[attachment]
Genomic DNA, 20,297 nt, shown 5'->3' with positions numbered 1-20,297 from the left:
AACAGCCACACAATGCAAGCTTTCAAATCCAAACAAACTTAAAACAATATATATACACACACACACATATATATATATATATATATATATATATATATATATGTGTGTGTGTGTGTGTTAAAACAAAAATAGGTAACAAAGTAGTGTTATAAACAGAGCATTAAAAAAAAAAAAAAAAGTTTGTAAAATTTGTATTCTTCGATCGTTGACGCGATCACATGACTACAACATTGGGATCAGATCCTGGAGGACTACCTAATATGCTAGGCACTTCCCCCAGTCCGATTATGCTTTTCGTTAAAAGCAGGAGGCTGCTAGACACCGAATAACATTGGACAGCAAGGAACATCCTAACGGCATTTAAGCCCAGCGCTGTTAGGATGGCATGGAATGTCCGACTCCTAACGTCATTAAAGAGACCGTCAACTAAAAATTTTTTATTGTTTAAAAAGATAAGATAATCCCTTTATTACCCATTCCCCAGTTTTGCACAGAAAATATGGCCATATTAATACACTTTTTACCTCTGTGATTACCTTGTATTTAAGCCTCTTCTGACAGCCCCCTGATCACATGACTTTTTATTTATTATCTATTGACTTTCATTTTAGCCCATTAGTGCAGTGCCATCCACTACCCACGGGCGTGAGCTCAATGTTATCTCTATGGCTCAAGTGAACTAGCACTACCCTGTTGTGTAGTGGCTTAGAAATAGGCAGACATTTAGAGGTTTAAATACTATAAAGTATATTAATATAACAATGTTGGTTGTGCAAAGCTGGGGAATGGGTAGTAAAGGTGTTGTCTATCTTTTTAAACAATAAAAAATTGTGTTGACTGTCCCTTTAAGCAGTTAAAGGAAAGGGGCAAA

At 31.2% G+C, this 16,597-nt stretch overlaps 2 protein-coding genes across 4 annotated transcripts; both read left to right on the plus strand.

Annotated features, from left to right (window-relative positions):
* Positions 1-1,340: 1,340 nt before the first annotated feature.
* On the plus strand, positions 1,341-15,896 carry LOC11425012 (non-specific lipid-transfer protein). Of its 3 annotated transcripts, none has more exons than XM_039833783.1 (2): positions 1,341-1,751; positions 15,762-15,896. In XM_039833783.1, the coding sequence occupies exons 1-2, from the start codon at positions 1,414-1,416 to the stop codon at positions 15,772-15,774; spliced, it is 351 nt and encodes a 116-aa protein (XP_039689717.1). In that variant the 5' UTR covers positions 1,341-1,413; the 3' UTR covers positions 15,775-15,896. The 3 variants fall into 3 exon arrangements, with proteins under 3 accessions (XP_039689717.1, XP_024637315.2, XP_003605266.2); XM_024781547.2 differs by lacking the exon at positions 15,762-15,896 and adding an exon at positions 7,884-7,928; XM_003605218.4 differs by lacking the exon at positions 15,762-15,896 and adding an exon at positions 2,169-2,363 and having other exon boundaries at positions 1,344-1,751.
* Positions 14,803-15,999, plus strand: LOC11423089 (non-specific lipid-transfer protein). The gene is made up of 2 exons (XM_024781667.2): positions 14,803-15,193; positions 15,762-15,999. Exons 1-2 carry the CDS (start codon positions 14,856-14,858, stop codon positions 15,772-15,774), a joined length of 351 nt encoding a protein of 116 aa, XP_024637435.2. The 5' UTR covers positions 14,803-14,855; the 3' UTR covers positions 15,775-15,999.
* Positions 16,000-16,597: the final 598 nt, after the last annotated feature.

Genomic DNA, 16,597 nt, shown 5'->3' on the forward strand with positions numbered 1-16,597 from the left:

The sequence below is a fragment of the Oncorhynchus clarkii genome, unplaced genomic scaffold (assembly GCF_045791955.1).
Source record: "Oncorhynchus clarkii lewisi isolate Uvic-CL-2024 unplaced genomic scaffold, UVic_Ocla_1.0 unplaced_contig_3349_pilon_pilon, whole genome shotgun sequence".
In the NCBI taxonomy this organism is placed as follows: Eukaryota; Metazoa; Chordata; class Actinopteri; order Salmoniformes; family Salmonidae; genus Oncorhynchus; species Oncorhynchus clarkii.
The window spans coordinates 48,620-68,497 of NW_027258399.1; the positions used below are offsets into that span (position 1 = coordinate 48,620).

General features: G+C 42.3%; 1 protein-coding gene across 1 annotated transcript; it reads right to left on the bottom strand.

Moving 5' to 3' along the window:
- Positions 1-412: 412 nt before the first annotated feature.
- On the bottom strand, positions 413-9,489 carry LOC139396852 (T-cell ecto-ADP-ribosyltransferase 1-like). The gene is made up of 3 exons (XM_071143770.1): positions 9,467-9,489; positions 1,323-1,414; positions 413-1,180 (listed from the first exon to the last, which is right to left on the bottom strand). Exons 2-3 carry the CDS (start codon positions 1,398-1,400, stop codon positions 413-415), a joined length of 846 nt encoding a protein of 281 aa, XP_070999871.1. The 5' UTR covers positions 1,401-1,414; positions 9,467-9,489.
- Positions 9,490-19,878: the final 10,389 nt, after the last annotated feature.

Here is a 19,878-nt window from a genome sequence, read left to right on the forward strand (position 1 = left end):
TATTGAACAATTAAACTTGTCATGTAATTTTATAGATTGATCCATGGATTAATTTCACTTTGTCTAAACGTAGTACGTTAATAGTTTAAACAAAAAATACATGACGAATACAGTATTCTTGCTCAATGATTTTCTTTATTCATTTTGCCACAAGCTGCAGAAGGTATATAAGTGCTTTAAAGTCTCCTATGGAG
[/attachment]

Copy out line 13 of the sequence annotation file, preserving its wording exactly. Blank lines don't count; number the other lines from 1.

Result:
The window spans coordinates 48,620-68,497 of NW_027258399.1; the positions used below are offsets into that span (position 1 = coordinate 48,620).